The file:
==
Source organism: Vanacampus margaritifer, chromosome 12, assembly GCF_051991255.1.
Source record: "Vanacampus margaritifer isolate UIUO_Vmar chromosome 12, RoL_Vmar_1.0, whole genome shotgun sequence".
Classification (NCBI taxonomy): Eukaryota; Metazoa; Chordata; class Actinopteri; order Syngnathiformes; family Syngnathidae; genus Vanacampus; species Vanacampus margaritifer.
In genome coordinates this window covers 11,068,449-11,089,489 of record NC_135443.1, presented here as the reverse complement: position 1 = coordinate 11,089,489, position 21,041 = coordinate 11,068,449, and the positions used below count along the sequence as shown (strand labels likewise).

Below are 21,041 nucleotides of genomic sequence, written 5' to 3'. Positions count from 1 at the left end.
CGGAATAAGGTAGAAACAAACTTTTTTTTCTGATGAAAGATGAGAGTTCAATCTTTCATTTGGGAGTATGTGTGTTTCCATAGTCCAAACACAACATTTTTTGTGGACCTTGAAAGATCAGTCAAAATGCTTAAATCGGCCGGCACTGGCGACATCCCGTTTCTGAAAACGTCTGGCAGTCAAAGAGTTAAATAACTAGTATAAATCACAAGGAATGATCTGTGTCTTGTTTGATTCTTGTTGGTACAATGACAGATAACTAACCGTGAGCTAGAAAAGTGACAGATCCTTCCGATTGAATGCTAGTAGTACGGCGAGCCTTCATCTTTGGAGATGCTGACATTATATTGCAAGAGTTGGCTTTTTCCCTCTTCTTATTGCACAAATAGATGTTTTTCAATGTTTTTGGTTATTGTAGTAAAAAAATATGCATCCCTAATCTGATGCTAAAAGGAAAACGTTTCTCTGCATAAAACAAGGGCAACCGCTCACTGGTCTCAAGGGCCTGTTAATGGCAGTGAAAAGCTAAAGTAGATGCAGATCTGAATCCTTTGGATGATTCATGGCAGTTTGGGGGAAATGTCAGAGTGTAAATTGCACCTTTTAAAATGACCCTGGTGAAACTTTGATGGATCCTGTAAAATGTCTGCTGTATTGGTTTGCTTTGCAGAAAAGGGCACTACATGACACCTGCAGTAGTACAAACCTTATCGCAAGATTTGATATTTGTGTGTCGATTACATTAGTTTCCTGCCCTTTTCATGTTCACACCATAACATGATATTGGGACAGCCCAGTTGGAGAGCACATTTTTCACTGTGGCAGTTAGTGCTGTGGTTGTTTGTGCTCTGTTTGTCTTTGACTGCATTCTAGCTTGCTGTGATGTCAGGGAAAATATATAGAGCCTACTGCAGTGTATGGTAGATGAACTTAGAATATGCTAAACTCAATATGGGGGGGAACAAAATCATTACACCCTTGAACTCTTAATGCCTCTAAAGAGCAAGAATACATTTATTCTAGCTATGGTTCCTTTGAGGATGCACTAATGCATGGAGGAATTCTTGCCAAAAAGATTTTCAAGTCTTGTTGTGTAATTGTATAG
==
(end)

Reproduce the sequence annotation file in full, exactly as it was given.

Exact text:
Source organism: Vanacampus margaritifer, chromosome 12, assembly GCF_051991255.1.
Source record: "Vanacampus margaritifer isolate UIUO_Vmar chromosome 12, RoL_Vmar_1.0, whole genome shotgun sequence".
Classification (NCBI taxonomy): Eukaryota; Metazoa; Chordata; class Actinopteri; order Syngnathiformes; family Syngnathidae; genus Vanacampus; species Vanacampus margaritifer.
In genome coordinates this window covers 11,068,449-11,089,489 of record NC_135443.1, presented here as the reverse complement: position 1 = coordinate 11,089,489, position 21,041 = coordinate 11,068,449, and the positions used below count along the sequence as shown (strand labels likewise).

Below are 21,041 nucleotides of genomic sequence, written 5' to 3'. Positions count from 1 at the left end.
CGGAATAAGGTAGAAACAAACTTTTTTTTCTGATGAAAGATGAGAGTTCAATCTTTCATTTGGGAGTATGTGTGTTTCCATAGTCCAAACACAACATTTTTTGTGGACCTTGAAAGATCAGTCAAAATGCTTAAATCGGCCGGCACTGGCGACATCCCGTTTCTGAAAACGTCTGGCAGTCAAAGAGTTAAATAACTAGTATAAATCACAAGGAATGATCTGTGTCTTGTTTGATTCTTGTTGGTACAATGACAGATAACTAACCGTGAGCTAGAAAAGTGACAGATCCTTCCGATTGAATGCTAGTAGTACGGCGAGCCTTCATCTTTGGAGATGCTGACATTATATTGCAAGAGTTGGCTTTTTCCCTCTTCTTATTGCACAAATAGATGTTTTTCAATGTTTTTGGTTATTGTAGTAAAAAAATATGCATCCCTAATCTGATGCTAAAAGGAAAACGTTTCTCTGCATAAAACAAGGGCAACCGCTCACTGGTCTCAAGGGCCTGTTAATGGCAGTGAAAAGCTAAAGTAGATGCAGATCTGAATCCTTTGGATGATTCATGGCAGTTTGGGGGAAATGTCAGAGTGTAAATTGCACCTTTTAAAATGACCCTGGTGAAACTTTGATGGATCCTGTAAAATGTCTGCTGTATTGGTTTGCTTTGCAGAAAAGGGCACTACATGACACCTGCAGTAGTACAAACCTTATCGCAAGATTTGATATTTGTGTGTCGATTACATTAGTTTCCTGCCCTTTTCATGTTCACACCATAACATGATATTGGGACAGCCCAGTTGGAGAGCACATTTTTCACTGTGGCAGTTAGTGCTGTGGTTGTTTGTGCTCTGTTTGTCTTTGACTGCATTCTAGCTTGCTGTGATGTCAGGGAAAATATATAGAGCCTACTGCAGTGTATGGTAGATGAACTTAGAATATGCTAAACTCAATATGGGGGGGAACAAAATCATTACACCCTTGAACTCTTAATGCCTCTAAAGAGCAAGAATACATTTATTCTAGCTATGGTTCCTTTGAGGATGCACTAATGCATGGAGGAATTCTTGCCAAAAAGATTTTCAAGTCTTGTTGTGTAATTGTATAG